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Paradise in 8X10

1:46 PM  Jun 29th, 2012
by Seetha Sankaranarayan ’12

More than 100 years ago, on an island far, far away, a bushy-bearded man hauled his big boxy camera up to picturesque hilltops and down to cascading waterfalls, capturing life on glass plate negatives.

The Society of Mary appointed Brother Gabriel Bertram Bellinghausen, S.M., to introduce its educational mission to the Hawaiian Islands, according to Kimberley Neuenschwander, assistant archivist for the Marianist Archives. Bellinghausen took over St. Louis College in Honolulu in 1883 and increased the size of the student body tenfold over the next 22 years. It was just one way in which he was prolific.

While in Hawaii, Bellinghausen shot nearly 2,000 photographs, which Father Paul Vieson, S.M., director of the Marianist Archives at UD, describes as “marvelous” and “incredibly clear.”

“They’re very valuable in the sense that they record pictorially all the flora and fauna and a lot of the life in the Hawaiian Islands in the late 1800s and early 1900s,” Vieson said.

Bellinghausen saw it all through the 8-by-10-inch glass sheets — panoramic views of the Marianist order lined up in heavy black robes outside St. Louis College, stark shots of bunches of ripe fruits, portraits of the Hawaiian monarchy, collages of St. Louis College’s track and field stars, crisp views of Honolulu’s architecture and more.

But in his day, capturing these images was no simple feat.

“It was a big set-up to take the pictures,” said archivist Jennifer Gerth. “The [glass] plates themselves, that was the actual film he put in the camera.”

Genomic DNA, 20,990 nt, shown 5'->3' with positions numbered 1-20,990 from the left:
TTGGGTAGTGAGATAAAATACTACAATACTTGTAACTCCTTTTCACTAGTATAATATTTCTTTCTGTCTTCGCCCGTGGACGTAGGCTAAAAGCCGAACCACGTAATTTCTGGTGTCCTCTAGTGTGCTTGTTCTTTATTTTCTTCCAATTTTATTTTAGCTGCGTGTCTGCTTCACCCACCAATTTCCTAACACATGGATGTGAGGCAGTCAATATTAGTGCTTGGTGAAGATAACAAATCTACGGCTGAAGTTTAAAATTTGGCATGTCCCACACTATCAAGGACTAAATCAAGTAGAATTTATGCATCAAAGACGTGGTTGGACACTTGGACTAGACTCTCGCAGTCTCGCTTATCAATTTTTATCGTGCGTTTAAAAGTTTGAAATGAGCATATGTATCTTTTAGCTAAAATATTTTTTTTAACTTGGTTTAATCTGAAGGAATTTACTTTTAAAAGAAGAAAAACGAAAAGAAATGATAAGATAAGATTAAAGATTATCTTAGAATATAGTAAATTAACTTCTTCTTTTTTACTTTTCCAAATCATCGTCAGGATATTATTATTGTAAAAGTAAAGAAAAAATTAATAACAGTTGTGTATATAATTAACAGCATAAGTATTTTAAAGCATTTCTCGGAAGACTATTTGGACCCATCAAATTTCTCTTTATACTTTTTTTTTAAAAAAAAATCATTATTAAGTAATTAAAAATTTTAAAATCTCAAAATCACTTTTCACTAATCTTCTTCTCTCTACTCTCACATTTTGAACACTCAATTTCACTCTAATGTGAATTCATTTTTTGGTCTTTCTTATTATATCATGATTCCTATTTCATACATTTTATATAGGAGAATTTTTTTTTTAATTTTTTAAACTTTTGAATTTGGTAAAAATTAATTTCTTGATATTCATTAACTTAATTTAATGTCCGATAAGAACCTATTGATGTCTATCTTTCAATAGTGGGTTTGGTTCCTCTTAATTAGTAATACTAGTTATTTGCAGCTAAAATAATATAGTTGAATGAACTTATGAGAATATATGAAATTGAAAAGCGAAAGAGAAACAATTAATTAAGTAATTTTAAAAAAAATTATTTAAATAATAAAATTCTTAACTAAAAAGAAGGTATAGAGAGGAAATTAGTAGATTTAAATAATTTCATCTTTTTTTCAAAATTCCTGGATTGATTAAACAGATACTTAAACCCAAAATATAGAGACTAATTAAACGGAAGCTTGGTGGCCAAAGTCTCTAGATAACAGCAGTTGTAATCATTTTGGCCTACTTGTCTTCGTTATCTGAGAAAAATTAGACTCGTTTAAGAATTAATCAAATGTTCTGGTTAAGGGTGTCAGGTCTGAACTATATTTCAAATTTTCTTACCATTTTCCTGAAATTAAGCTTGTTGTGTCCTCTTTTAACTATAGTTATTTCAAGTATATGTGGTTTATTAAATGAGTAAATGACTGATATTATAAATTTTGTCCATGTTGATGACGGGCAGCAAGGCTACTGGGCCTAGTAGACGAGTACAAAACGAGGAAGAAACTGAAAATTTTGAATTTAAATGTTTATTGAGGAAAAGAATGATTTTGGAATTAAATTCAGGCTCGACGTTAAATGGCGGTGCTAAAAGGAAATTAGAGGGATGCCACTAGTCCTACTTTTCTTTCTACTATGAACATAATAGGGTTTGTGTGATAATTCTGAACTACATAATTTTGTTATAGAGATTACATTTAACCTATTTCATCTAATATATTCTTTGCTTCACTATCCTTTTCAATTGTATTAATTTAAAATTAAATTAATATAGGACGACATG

Today, the Marianist Archives holds approximately 1,250 of Bellinghausen’s plates, boxed and neatly lined up across 23 shelves, secured with neon green bungee cords. Before arriving at UD, this set of plates traveled from Hawaii to Cupertino, Calif., the site of the former Marianist Pacific province’s archives, Vieson said. The provinces were later combined, and their archives consolidated in Dayton. Vieson said other plates remain at the University of Hawaii and the Hawaii Historical Society.

“The people giving them away didn’t know just how valuable they would be,” Vieson said.

Neuenschwander said Bellinghausen’s photographs have been displayed at UD at least twice. Tom Patterson, adjunct visual arts teacher at Stivers School for the Arts in Dayton, scanned the plates several years ago and printed a selection of them for the exhibitions. The scans were also sent to Chaminade University, right next to what is now known as St. Louis School.

“These photos are valuable for us [the Marianists] because they give us pictures of the schools we had,” Vieson said. “They’re also valuable because there are pictures of the brothers and priests who were there — Marianists and other missionary groups as well — which you otherwise might not get. They really are a treasure.”

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